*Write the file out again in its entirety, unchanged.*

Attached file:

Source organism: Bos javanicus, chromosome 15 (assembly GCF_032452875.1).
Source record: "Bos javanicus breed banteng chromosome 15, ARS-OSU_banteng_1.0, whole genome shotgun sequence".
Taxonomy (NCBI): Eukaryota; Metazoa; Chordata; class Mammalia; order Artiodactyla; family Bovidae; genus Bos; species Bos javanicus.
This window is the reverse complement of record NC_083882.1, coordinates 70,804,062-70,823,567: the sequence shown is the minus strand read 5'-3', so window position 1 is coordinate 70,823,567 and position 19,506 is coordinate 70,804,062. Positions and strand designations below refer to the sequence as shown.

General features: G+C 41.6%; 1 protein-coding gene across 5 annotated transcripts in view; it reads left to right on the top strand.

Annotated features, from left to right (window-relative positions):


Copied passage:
Source organism: Bos javanicus, chromosome 15 (assembly GCF_032452875.1).
Source record: "Bos javanicus breed banteng chromosome 15, ARS-OSU_banteng_1.0, whole genome shotgun sequence".
Taxonomy (NCBI): Eukaryota; Metazoa; Chordata; class Mammalia; order Artiodactyla; family Bovidae; genus Bos; species Bos javanicus.
This window is the reverse complement of record NC_083882.1, coordinates 70,804,062-70,823,567: the sequence shown is the minus strand read 5'-3', so window position 1 is coordinate 70,823,567 and position 19,506 is coordinate 70,804,062. Positions and strand designations below refer to the sequence as shown.

General features: G+C 41.6%; 1 protein-coding gene across 5 annotated transcripts in view; it reads left to right on the top strand.

Annotated features, from left to right (window-relative positions):